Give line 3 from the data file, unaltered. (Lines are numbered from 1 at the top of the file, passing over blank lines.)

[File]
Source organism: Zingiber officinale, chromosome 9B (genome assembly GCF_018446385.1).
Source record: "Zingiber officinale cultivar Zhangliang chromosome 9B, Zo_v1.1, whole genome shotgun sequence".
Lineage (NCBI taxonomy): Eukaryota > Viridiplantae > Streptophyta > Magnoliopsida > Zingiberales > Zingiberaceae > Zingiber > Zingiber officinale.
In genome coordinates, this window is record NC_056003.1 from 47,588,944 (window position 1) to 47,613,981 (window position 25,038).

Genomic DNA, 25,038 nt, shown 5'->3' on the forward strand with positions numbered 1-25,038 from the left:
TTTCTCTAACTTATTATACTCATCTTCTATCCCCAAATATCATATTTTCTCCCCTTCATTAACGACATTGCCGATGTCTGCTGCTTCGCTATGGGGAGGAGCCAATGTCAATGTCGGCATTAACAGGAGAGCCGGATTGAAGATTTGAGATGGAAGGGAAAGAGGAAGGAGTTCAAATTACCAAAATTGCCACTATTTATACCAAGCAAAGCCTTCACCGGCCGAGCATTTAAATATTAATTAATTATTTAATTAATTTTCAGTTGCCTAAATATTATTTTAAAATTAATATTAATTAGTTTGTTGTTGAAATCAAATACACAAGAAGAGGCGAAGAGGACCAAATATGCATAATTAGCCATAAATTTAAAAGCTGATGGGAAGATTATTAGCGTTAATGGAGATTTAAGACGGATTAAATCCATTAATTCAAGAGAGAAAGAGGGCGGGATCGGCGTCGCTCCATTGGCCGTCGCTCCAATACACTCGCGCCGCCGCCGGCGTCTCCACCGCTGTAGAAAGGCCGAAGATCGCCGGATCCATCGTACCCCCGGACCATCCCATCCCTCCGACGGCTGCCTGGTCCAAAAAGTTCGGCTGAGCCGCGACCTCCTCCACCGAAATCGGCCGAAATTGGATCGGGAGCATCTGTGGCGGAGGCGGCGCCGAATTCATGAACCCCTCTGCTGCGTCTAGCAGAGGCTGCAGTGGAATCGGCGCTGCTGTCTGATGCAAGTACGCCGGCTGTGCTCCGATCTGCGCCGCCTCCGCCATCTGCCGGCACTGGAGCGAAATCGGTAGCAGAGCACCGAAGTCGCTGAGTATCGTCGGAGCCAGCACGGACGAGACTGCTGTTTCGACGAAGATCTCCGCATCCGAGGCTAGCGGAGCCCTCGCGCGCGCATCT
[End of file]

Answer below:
Lineage (NCBI taxonomy): Eukaryota > Viridiplantae > Streptophyta > Magnoliopsida > Zingiberales > Zingiberaceae > Zingiber > Zingiber officinale.